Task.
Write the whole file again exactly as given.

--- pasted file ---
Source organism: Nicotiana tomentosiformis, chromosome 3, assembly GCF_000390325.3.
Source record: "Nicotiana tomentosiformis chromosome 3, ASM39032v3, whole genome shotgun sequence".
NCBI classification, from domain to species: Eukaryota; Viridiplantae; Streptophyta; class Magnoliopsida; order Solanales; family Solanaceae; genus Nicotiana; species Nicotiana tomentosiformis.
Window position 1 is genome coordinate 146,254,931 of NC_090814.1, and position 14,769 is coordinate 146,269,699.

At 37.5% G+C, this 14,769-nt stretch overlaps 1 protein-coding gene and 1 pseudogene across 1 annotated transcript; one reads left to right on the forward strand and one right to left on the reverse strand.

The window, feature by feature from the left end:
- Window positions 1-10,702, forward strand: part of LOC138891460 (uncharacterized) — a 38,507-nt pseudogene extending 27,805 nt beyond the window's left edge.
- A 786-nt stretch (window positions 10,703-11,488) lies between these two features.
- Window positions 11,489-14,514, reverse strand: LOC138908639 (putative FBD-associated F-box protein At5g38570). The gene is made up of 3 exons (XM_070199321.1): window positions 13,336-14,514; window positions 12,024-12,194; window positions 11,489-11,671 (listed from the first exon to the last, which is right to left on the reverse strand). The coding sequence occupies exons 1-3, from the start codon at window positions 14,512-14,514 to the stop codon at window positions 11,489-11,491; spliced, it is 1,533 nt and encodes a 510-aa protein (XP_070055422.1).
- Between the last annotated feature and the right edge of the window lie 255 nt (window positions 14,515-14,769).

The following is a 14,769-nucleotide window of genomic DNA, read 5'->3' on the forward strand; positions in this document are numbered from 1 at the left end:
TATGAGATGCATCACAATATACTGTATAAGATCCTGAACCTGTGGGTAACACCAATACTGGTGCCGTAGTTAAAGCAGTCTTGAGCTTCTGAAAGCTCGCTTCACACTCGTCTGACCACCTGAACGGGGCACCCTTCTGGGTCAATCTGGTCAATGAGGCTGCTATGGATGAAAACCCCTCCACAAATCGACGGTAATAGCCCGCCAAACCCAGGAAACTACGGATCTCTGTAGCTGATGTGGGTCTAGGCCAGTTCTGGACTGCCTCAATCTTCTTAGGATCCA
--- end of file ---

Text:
Source organism: Nicotiana tomentosiformis, chromosome 3, assembly GCF_000390325.3.
Source record: "Nicotiana tomentosiformis chromosome 3, ASM39032v3, whole genome shotgun sequence".
NCBI classification, from domain to species: Eukaryota; Viridiplantae; Streptophyta; class Magnoliopsida; order Solanales; family Solanaceae; genus Nicotiana; species Nicotiana tomentosiformis.
Window position 1 is genome coordinate 146,254,931 of NC_090814.1, and position 14,769 is coordinate 146,269,699.

At 37.5% G+C, this 14,769-nt stretch overlaps 1 protein-coding gene and 1 pseudogene across 1 annotated transcript; one reads left to right on the forward strand and one right to left on the reverse strand.

The window, feature by feature from the left end:
- Window positions 1-10,702, forward strand: part of LOC138891460 (uncharacterized) — a 38,507-nt pseudogene extending 27,805 nt beyond the window's left edge.
- A 786-nt stretch (window positions 10,703-11,488) lies between these two features.
- Window positions 11,489-14,514, reverse strand: LOC138908639 (putative FBD-associated F-box protein At5g38570). The gene is made up of 3 exons (XM_070199321.1): window positions 13,336-14,514; window positions 12,024-12,194; window positions 11,489-11,671 (listed from the first exon to the last, which is right to left on the reverse strand). The coding sequence occupies exons 1-3, from the start codon at window positions 14,512-14,514 to the stop codon at window positions 11,489-11,491; spliced, it is 1,533 nt and encodes a 510-aa protein (XP_070055422.1).
- Between the last annotated feature and the right edge of the window lie 255 nt (window positions 14,515-14,769).

The following is a 14,769-nucleotide window of genomic DNA, read 5'->3' on the forward strand; positions in this document are numbered from 1 at the left end:
TATGAGATGCATCACAATATACTGTATAAGATCCTGAACCTGTGGGTAACACCAATACTGGTGCCGTAGTTAAAGCAGTCTTGAGCTTCTGAAAGCTCGCTTCACACTCGTCTGACCACCTGAACGGGGCACCCTTCTGGGTCAATCTGGTCAATGAGGCTGCTATGGATGAAAACCCCTCCACAAATCGACGGTAATAGCCCGCCAAACCCAGGAAACTACGGATCTCTGTAGCTGATGTGGGTCTAGGCCAGTTCTGGACTGCCTCAATCTTCTTAGGATCCA